Spoken word, the live performance of poetry or prose, has a rich history within the Manchester region.

Nearby Salford was the home of famous ‘punk poet’ John Cooper Clark, and to this day the medium remains fervently popular among the area’s residents. This public interest has increased in recent years, and Manchester now has one of the most exciting spoken word scenes in the country.


Manchester and its surrounding towns are home to a vast range of literary organisations, all retaining their own distinct identity. Salford hosts Evidently, one of the fastest growing events of its kind. Started in 2013 by Salford’s own Ella Gainsborough and Kieren King, the night is hosted every other Monday at the town’s Eagle pub. Featuring two guest performances and open mic sessions, Evidently presents a diverse bill of artists, guaranteeing that no two evenings are the same. In the video at the top of this page, find out what Evidently is all about from the perspective of its founders. Alongside its regular poetry readings, Evidently have also been running a web series entitled The First Time. The series of films feature different contributors discussing their initial ventures into spoken word performance. Below, find out how participant Noemi Scotellaro ended up on stage at the Eagle.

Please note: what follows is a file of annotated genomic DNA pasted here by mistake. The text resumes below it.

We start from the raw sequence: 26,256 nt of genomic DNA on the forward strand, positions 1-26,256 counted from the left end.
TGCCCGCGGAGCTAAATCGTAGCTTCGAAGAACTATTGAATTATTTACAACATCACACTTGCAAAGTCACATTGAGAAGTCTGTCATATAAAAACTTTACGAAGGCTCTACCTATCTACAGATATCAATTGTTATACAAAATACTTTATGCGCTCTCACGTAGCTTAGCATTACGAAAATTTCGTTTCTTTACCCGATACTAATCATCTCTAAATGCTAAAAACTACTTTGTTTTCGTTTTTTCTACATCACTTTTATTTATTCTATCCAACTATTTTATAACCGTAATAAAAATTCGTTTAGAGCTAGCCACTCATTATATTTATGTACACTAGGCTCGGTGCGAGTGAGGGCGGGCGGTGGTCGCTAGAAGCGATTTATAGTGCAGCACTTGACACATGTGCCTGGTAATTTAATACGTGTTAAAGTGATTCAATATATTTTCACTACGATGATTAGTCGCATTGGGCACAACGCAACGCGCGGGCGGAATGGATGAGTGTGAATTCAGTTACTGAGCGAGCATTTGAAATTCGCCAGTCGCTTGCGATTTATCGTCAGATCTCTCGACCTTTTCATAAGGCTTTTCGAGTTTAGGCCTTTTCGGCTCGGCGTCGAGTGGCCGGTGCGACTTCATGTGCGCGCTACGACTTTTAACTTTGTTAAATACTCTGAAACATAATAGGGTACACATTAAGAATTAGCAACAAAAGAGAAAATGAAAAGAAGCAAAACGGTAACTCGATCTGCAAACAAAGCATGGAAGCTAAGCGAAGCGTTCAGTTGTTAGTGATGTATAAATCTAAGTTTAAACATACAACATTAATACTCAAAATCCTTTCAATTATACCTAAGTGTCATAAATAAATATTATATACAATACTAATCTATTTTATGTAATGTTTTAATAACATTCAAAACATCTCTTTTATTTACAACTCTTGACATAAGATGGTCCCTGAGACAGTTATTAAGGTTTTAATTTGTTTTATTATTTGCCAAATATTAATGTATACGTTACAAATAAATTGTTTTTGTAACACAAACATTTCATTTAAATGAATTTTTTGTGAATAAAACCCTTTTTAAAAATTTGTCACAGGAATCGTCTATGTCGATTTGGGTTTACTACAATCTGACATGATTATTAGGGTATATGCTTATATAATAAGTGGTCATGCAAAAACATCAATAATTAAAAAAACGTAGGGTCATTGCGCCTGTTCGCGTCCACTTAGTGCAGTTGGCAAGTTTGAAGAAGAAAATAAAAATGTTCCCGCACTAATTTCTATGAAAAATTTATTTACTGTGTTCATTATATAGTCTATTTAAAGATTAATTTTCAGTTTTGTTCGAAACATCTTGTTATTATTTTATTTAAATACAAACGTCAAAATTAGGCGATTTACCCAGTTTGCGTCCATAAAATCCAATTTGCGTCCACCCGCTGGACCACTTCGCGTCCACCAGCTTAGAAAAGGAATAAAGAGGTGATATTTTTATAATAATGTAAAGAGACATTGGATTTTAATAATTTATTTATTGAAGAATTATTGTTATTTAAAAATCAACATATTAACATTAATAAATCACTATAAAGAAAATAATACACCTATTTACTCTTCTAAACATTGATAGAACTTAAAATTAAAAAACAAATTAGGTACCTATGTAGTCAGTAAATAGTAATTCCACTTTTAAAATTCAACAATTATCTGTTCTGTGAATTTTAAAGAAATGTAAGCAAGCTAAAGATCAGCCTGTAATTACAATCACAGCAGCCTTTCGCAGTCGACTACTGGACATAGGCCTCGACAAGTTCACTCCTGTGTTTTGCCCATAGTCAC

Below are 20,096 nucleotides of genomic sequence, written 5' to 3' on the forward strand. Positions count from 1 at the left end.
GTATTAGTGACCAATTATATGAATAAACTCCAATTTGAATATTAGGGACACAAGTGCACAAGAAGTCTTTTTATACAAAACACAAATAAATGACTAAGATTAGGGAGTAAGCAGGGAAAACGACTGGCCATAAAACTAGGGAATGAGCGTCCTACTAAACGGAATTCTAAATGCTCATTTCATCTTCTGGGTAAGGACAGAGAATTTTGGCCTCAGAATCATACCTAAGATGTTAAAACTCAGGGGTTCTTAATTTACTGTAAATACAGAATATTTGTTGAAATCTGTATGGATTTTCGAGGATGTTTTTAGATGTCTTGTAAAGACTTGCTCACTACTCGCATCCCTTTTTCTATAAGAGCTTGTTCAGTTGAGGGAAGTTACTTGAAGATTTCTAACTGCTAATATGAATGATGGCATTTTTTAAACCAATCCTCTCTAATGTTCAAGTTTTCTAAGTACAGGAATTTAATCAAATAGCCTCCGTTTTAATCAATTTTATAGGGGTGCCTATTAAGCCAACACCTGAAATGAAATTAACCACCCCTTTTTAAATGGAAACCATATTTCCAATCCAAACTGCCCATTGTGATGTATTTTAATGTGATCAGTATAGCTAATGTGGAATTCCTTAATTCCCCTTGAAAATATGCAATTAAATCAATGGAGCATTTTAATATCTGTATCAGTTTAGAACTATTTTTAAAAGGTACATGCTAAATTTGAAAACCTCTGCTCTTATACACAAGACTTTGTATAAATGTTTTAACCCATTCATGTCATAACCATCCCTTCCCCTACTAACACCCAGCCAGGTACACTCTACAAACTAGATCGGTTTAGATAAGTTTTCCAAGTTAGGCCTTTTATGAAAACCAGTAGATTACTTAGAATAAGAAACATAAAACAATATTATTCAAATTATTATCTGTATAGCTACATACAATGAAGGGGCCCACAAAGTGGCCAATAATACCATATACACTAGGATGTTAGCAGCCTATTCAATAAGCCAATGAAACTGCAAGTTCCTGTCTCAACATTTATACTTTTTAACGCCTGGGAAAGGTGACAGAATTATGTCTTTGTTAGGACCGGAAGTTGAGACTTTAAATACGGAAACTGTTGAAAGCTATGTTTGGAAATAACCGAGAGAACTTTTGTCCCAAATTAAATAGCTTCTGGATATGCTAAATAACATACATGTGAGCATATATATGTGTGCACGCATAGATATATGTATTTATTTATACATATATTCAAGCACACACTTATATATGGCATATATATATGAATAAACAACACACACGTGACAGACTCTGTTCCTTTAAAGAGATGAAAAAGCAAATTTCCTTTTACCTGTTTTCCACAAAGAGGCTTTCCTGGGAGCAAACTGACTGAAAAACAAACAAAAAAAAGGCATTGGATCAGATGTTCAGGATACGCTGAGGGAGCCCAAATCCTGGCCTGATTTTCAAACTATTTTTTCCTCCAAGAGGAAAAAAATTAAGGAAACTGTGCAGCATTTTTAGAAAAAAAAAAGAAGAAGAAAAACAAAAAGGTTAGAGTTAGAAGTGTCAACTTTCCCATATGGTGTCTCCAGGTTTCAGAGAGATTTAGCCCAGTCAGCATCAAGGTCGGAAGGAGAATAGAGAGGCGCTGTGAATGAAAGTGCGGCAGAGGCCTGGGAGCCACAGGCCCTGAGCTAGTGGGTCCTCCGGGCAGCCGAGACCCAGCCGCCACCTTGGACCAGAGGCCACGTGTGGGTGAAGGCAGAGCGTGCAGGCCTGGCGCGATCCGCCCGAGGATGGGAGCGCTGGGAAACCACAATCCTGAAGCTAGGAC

The Other Room

Over at Manchester’s Castle Hotel, spoken word series The Other Room presents the art form at its most experimental. Launched in 2008 by writers James Davies, Scott Thurston and Tom Jenks, The Other Room hosts a mix of artists, poets and prose writers. Contributors are encouraged to be bold in their approach, and the result is one of the most wonderfully unpredictable programmes that Manchester has to offer. In the video below, watch American poet Charles Bernstein read from his book Pitch of Poetry

Young Identity

Offering another fresh approach to the art of spoken word is Young Identity, a collective formed in 2006 by Shirley May and Ali Gadema. The group has since grown to include 26 members, and has worked with prominent literary performance artists such as Zena Edwards and Saul Williams. Below, immerse yourself in the intricate wordplay of Identity & Me, a newly commissioned short film featuring Young Identity members Isaiah Hull and Esther Koch.

Last year marked Young Identity’s 10th anniversary. In celebration of the milestone, the group worked with Manchester’s Contact Theatre to put on a show called Standing on the Shoulders of Giants. The event was held in collaboration with two other spoken word collectives. One was Speakeasy, a predecessor of Young Identity set up by Chris Jam, Segun Lee French and Michael Barnes-Wynters, and Inna Voice, which was recently formed by some of Young Identity’s own members.

AndWhat TV

The spoken word scene in Manchester is developing all the time, and a particularly notable addition in recent years has been the YouTube channel AndWhat TV. Founded and directed by Manchester-based performance poet Nicole May, AndWhat is a vital platform for some of the UK’s most powerful voices working in spoken word. Below, watch a performance by Calvin Made-Son Early, specially created for the channel.

The thriving performance poetry and live literature scene in Manchester and its surroundings has positioned the region as the UK’s centre for spoken word. By championing a dynamic art form that speaks to our times, Manchester showcases British culture at its most raw.

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